Calliope Girl 91


Calliope Girl, an S&S 34' Sloop


October 2023 – May 2024

Project Scope:  Rebuild interior to incorporate various changes

Project Complete:  843 Total Hours

Begin Daily Project Logs

April 2, 2024

Calliope Girl 91


With some rough measurements of the space, I cut a thin plywood template of the aft galley cabinet, using a compass to scribe the actual contours on the blank.  While I could fit in a one-piece template of the cheap plywood, it was immediately clear that I’d not be able to build the final face out of a single piece, as  I wouldn’t be able to maneuver the less-flexible piece into the space with its tight clearance at the faucet and the shape of the cambered overhead.

With the template on the bench and atop a piece of plywood for the final cut, I traced the scribe marks and cut out the piece, then cut it in two at a location just inboard of the faucet, which coincided with one edge of a planned locker opening to minimize the length of the actual seam.  I test-fit both pieces and made minor adjustments till they fit correctly, and trimmed the overlong port end flush with the short bulkhead already in place.  I chose also to reinstall the battery panel at the end now, while access to the back side was as good as possible.   Access would still be available when all was said and done, but it would be less convenient, so installing the panel now, though it meant having to mask and paint around it, was the lesser of two non-ideals.

After double checking measurements and laying out locker openings in both halves of the locker face, I cut the two openings in the outboard section and installed it permanently with screws into the cleats and epoxy adhesive where the plywood met the hull and overhead.  Before this, I’d taken the time to sand off the paint in the bonding areas.  During the test fit, I’d found that the faucet’s operation required me to relieve the panel directly behind, since the action of lifting the faucet caused the back side to tilt back, and initially there wasn’t quite enough clearance for full action.  I chose to make a gentle and wide and smooth relief in the panel, which was noticeable now with the various striations, but would blend in once painted.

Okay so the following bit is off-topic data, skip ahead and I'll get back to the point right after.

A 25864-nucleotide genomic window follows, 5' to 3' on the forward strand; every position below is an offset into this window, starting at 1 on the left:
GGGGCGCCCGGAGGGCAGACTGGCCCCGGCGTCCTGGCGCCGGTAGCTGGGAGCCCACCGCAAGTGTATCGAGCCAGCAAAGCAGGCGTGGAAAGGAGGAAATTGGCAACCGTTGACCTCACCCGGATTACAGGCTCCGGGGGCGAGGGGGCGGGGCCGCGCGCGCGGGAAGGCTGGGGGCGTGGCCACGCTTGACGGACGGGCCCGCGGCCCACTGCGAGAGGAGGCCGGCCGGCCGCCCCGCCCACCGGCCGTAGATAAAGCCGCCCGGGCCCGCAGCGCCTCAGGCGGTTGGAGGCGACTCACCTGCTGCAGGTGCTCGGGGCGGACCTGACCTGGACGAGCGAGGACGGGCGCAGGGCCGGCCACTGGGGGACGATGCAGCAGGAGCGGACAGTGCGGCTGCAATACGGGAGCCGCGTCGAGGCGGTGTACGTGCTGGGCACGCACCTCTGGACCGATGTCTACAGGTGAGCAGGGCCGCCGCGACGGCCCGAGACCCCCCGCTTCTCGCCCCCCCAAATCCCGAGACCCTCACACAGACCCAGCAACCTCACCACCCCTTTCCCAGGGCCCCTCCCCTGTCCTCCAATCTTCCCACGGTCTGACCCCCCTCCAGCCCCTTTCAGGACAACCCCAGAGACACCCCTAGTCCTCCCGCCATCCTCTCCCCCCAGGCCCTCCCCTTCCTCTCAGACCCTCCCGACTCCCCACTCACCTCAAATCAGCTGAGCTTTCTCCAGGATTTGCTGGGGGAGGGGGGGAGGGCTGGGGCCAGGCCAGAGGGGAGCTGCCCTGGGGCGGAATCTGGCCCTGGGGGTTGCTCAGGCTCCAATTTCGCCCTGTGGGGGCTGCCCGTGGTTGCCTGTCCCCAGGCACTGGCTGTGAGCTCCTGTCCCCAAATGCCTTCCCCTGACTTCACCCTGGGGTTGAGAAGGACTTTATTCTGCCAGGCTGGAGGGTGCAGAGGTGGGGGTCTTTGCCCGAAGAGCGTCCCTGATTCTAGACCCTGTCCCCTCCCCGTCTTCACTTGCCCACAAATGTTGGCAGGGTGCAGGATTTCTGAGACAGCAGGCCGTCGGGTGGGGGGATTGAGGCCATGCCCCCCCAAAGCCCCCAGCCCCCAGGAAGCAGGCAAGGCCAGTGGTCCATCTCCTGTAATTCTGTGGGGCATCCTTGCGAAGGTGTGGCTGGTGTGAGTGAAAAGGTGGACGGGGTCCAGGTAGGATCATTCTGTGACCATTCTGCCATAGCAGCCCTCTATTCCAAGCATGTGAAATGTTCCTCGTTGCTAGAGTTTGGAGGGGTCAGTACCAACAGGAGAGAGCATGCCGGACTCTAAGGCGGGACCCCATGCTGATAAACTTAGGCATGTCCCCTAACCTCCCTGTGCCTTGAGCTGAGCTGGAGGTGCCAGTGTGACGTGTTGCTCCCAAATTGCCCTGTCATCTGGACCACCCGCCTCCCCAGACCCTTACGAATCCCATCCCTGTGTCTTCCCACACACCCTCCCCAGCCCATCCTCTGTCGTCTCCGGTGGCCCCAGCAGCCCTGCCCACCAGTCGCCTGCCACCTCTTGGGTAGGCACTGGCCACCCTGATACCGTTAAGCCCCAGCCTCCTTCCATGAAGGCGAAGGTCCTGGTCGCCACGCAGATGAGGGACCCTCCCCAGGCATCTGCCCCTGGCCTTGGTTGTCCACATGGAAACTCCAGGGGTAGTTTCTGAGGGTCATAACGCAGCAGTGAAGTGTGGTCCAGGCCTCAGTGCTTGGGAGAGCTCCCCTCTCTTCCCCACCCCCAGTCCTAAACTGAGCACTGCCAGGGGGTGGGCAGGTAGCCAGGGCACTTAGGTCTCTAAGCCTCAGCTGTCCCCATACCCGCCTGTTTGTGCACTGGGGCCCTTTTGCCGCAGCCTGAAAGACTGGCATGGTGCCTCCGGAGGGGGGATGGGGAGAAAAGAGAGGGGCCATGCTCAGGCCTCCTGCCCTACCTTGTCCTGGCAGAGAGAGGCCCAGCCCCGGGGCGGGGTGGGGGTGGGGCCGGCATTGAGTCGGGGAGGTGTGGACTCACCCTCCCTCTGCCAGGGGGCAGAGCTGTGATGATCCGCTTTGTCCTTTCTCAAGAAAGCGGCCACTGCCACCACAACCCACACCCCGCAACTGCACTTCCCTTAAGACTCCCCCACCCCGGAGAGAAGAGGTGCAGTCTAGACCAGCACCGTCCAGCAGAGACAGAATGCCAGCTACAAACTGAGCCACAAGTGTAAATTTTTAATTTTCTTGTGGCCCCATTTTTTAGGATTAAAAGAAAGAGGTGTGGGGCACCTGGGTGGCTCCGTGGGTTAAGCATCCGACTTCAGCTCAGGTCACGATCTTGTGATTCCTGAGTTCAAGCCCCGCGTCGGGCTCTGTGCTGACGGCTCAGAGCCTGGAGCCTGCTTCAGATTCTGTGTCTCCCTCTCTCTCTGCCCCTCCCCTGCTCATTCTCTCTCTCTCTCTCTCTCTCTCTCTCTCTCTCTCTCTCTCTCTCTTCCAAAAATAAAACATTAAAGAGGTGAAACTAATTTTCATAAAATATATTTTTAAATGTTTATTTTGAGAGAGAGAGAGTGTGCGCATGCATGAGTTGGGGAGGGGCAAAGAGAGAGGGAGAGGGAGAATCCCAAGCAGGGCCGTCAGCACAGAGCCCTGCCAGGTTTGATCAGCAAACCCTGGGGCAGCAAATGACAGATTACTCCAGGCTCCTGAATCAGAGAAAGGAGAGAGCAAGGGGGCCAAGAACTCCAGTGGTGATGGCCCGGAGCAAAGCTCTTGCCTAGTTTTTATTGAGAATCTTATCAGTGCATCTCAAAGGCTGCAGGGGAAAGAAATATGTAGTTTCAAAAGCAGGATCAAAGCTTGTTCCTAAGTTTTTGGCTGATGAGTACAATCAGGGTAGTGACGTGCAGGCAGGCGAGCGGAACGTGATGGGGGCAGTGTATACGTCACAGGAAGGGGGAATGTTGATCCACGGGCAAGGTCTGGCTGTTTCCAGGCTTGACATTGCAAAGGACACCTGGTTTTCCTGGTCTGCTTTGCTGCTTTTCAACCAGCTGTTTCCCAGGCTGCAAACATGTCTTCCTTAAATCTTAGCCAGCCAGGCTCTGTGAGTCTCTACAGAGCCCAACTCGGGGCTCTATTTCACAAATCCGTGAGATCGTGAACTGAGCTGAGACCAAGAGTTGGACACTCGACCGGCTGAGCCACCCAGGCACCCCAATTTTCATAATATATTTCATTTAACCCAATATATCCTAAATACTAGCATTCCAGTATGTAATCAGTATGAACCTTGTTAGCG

The layout for the inboard panel was a bit more complicated, as I had to incorporate various control panels and gauges that had come off the original panel, including an AC outlet and a new combined propane control and alarm panel, to which the owner chose to upgrade as it simplified wiring and reduced the panel burden (original system shown in the first photo).  I’d kept the piece of the original cabinet face with the gauge layout, which made it straightforward to replicate the cutouts and spacing and add the additional hole for the fuel gauge.    Then I added two large locker openings, including one directly in line with the fuel filter access hatch in the countertop.

As before, I installed the second part of the panel with screws into the cleats and epoxy adhesive where it met the overhead and the edge of the first panel.  Afterwards, I bunged all the visible fastener holes.

Now I could get to work on the second section of uppers, located along the hull on the starboard side.  I installed support cleats on the countertop and face of the aft cabinet as needed, then templated the two faces needed. I had enough time before the end of the day to cut and install the short forward bulkhead with screws and epoxy adhesive where appropriate.  This bulkhead defined the enclosed cabinet behind; forward of this bulkhead would be the space where I’d build in the dedicated storage for plates and drinkware.  I used the wooden brace to hold the bulkhead properly plumb while the adhesive cured overnight.

Total time billed on this job today: 7.25 hours

0600 Weather Observation: 33°, mostly clear. Forecast for the day: Partly sunny, 51°